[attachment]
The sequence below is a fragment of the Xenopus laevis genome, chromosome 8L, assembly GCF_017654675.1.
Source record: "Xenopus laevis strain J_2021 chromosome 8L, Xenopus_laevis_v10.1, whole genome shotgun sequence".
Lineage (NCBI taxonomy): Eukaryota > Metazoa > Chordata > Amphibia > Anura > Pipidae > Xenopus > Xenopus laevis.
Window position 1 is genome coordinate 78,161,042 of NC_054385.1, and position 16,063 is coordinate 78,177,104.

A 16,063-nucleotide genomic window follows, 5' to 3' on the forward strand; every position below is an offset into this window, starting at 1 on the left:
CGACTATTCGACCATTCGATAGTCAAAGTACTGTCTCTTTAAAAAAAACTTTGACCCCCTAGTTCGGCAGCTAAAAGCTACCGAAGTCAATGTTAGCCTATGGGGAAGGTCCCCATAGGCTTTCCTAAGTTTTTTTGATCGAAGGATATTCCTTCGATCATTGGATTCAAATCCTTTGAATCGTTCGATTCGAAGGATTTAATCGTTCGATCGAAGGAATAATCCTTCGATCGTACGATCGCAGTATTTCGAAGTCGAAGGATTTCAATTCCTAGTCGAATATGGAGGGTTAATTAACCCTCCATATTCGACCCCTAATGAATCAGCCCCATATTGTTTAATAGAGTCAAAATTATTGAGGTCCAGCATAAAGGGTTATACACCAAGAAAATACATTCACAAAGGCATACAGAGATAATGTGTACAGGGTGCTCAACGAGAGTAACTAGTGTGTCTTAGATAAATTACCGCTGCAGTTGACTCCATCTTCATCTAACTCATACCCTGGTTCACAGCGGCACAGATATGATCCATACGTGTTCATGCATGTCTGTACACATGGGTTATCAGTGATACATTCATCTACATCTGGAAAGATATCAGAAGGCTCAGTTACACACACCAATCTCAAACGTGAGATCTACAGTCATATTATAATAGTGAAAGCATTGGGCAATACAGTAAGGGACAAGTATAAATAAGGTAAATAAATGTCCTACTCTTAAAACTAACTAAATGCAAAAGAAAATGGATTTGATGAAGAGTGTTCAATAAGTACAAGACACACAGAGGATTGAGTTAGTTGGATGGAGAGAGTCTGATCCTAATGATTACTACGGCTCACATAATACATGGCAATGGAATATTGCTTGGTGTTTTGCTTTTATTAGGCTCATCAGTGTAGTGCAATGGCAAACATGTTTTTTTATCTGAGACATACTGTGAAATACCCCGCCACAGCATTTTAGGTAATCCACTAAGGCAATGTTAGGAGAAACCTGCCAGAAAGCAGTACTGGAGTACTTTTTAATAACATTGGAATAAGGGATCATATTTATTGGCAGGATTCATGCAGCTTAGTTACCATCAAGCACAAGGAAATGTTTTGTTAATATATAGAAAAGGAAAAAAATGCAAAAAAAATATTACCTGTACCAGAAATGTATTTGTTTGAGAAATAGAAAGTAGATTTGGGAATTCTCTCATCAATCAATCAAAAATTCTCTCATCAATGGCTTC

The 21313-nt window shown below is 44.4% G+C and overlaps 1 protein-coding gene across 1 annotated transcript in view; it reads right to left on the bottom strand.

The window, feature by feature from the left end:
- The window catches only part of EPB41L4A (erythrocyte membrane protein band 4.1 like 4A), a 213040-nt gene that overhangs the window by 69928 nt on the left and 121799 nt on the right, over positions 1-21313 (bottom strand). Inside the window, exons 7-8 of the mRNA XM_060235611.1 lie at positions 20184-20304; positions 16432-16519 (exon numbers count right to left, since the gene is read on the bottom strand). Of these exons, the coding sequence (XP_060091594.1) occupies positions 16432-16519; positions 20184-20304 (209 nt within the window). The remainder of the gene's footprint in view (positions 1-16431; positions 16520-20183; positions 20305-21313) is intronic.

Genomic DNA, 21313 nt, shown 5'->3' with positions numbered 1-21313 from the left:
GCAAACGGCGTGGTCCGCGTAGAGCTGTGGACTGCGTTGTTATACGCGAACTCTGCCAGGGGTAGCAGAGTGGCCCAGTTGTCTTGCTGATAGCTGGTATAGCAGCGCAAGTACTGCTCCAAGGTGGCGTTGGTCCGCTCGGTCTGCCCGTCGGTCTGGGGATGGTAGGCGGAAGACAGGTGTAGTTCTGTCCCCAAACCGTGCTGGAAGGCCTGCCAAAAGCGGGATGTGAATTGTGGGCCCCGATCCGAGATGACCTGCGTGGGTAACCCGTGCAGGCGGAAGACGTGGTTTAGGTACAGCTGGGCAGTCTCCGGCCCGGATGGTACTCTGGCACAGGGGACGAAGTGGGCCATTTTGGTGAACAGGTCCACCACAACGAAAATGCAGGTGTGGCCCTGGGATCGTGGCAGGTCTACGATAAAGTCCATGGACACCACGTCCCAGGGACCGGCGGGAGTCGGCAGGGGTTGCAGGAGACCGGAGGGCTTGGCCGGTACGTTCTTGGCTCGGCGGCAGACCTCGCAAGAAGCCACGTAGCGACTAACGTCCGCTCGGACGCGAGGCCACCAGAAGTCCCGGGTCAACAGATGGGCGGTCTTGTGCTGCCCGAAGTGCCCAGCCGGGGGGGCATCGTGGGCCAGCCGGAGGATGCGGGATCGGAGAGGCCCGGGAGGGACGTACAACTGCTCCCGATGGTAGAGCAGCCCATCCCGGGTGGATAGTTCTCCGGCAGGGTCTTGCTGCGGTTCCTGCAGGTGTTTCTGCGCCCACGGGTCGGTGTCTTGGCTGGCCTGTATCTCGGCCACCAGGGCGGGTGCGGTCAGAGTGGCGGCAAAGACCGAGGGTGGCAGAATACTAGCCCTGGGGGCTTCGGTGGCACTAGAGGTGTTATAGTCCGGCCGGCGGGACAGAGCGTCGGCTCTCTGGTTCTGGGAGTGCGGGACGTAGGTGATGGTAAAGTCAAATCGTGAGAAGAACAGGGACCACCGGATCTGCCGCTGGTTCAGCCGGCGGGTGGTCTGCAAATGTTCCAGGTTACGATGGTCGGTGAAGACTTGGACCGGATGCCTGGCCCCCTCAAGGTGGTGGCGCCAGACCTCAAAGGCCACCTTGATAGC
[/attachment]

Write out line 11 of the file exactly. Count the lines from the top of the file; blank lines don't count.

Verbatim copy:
GCAAACGGCGTGGTCCGCGTAGAGCTGTGGACTGCGTTGTTATACGCGAACTCTGCCAGGGGTAGCAGAGTGGCCCAGTTGTCTTGCTGATAGCTGGTATAGCAGCGCAAGTACTGCTCCAAGGTGGCGTTGGTCCGCTCGGTCTGCCCGTCGGTCTGGGGATGGTAGGCGGAAGACAGGTGTAGTTCTGTCCCCAAACCGTGCTGGAAGGCCTGCCAAAAGCGGGATGTGAATTGTGGGCCCCGATCCGAGATGACCTGCGTGGGTAACCCGTGCAGGCGGAAGACGTGGTTTAGGTACAGCTGGGCAGTCTCCGGCCCGGATGGTACTCTGGCACAGGGGACGAAGTGGGCCATTTTGGTGAACAGGTCCACCACAACGAAAATGCAGGTGTGGCCCTGGGATCGTGGCAGGTCTACGATAAAGTCCATGGACACCACGTCCCAGGGACCGGCGGGAGTCGGCAGGGGTTGCAGGAGACCGGAGGGCTTGGCCGGTACGTTCTTGGCTCGGCGGCAGACCTCGCAAGAAGCCACGTAGCGACTAACGTCCGCTCGGACGCGAGGCCACCAGAAGTCCCGGGTCAACAGATGGGCGGTCTTGTGCTGCCCGAAGTGCCCAGCCGGGGGGGCATCGTGGGCCAGCCGGAGGATGCGGGATCGGAGAGGCCCGGGAGGGACGTACAACTGCTCCCGATGGTAGAGCAGCCCATCCCGGGTGGATAGTTCTCCGGCAGGGTCTTGCTGCGGTTCCTGCAGGTGTTTCTGCGCCCACGGGTCGGTGTCTTGGCTGGCCTGTATCTCGGCCACCAGGGCGGGTGCGGTCAGAGTGGCGGCAAAGACCGAGGGTGGCAGAATACTAGCCCTGGGGGCTTCGGTGGCACTAGAGGTGTTATAGTCCGGCCGGCGGGACAGAGCGTCGGCTCTCTGGTTCTGGGAGTGCGGGACGTAGGTGATGGTAAAGTCAAATCGTGAGAAGAACAGGGACCACCGGATCTGCCGCTGGTTCAGCCGGCGGGTGGTCTGCAAATGTTCCAGGTTACGATGGTCGGTGAAGACTTGGACCGGATGCCTGGCCCCCTCAAGGTGGTGGCGCCAGACCTCAAAGGCCACCTTGATAGC